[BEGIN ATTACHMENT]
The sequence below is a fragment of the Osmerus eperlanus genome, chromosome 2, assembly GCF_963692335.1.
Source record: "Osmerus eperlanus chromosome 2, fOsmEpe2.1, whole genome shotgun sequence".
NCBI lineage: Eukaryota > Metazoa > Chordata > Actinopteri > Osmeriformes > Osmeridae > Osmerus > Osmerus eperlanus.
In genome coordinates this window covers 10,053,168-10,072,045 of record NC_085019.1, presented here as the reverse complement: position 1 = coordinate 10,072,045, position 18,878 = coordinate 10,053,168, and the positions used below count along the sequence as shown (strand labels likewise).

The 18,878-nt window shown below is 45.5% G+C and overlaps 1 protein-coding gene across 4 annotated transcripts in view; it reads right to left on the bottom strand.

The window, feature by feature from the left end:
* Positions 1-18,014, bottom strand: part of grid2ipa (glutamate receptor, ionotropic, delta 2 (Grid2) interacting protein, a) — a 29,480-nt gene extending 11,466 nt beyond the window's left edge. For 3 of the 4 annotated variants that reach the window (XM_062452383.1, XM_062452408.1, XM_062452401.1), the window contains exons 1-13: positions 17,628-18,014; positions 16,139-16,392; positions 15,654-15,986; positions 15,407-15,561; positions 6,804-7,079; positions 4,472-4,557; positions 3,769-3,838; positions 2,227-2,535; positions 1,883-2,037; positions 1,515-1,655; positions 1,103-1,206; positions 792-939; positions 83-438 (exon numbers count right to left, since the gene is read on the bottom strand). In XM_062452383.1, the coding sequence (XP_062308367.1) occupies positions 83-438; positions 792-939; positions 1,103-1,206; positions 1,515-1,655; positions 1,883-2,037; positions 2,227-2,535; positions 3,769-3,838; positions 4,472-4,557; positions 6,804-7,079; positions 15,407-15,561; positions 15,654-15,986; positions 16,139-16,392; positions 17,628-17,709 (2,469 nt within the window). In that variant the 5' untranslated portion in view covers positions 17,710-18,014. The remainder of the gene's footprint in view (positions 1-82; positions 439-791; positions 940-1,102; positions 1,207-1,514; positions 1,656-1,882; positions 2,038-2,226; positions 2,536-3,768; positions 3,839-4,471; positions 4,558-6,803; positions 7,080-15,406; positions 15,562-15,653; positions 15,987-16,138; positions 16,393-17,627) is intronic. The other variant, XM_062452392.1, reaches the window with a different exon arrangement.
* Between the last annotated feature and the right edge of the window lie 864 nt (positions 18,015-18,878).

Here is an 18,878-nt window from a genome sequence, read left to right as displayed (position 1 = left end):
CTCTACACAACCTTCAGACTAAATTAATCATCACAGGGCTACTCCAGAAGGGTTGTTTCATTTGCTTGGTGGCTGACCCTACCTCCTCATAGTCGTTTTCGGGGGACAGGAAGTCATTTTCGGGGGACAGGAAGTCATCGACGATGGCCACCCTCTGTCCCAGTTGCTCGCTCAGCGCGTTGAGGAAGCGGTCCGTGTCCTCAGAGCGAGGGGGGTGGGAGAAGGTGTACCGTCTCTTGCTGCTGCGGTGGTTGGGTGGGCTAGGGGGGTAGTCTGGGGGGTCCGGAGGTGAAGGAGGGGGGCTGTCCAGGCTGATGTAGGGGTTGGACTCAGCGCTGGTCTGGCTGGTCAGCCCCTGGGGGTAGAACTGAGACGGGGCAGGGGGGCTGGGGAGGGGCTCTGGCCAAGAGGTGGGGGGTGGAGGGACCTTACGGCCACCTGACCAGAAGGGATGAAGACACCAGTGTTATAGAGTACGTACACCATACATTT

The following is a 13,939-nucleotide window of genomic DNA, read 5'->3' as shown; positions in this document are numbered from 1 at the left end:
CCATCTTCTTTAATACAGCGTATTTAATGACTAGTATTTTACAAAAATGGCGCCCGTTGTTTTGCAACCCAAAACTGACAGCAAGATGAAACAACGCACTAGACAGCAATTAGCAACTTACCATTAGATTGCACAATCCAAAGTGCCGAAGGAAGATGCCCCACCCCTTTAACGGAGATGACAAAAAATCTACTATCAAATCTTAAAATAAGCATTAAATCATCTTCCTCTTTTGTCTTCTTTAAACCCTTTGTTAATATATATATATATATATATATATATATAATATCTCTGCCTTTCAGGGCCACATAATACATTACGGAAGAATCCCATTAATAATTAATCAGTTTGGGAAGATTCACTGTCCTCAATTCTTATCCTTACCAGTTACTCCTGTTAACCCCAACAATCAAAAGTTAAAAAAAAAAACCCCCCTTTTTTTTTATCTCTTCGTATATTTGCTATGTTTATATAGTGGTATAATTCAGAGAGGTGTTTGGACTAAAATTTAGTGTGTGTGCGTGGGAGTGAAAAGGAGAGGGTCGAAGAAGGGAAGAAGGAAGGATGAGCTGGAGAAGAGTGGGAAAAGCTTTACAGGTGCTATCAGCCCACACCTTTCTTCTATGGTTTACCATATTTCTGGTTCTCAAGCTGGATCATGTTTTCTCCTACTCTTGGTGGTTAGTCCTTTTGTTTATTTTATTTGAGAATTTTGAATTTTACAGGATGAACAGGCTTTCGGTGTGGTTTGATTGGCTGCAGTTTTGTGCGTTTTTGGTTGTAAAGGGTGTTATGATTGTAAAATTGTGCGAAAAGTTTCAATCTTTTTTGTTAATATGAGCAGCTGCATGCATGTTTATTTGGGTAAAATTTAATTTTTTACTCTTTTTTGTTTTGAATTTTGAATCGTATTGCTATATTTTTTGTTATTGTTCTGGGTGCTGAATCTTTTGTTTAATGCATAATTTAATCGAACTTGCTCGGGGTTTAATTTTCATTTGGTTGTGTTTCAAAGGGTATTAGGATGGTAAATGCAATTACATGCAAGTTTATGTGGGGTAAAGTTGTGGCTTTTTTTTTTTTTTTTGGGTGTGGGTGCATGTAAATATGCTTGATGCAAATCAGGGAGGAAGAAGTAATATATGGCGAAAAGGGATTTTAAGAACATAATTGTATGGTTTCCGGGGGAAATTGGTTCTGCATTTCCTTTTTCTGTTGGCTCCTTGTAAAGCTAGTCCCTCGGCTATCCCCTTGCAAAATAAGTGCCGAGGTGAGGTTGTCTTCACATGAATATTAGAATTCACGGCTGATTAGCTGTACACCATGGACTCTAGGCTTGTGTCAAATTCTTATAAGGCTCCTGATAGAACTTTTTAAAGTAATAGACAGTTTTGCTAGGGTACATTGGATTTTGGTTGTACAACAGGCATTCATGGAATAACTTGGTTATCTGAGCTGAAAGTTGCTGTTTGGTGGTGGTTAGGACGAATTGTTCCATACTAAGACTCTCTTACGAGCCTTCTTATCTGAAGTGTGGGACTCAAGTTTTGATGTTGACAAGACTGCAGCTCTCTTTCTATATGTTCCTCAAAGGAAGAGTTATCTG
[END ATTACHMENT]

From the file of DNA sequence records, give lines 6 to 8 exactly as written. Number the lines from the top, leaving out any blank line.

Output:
The window, feature by feature from the left end:
* Positions 1-18,014, bottom strand: part of grid2ipa (glutamate receptor, ionotropic, delta 2 (Grid2) interacting protein, a) — a 29,480-nt gene extending 11,466 nt beyond the window's left edge. For 3 of the 4 annotated variants that reach the window (XM_062452383.1, XM_062452408.1, XM_062452401.1), the window contains exons 1-13: positions 17,628-18,014; positions 16,139-16,392; positions 15,654-15,986; positions 15,407-15,561; positions 6,804-7,079; positions 4,472-4,557; positions 3,769-3,838; positions 2,227-2,535; positions 1,883-2,037; positions 1,515-1,655; positions 1,103-1,206; positions 792-939; positions 83-438 (exon numbers count right to left, since the gene is read on the bottom strand). In XM_062452383.1, the coding sequence (XP_062308367.1) occupies positions 83-438; positions 792-939; positions 1,103-1,206; positions 1,515-1,655; positions 1,883-2,037; positions 2,227-2,535; positions 3,769-3,838; positions 4,472-4,557; positions 6,804-7,079; positions 15,407-15,561; positions 15,654-15,986; positions 16,139-16,392; positions 17,628-17,709 (2,469 nt within the window). In that variant the 5' untranslated portion in view covers positions 17,710-18,014. The remainder of the gene's footprint in view (positions 1-82; positions 439-791; positions 940-1,102; positions 1,207-1,514; positions 1,656-1,882; positions 2,038-2,226; positions 2,536-3,768; positions 3,839-4,471; positions 4,558-6,803; positions 7,080-15,406; positions 15,562-15,653; positions 15,987-16,138; positions 16,393-17,627) is intronic. The other variant, XM_062452392.1, reaches the window with a different exon arrangement.
* Between the last annotated feature and the right edge of the window lie 864 nt (positions 18,015-18,878).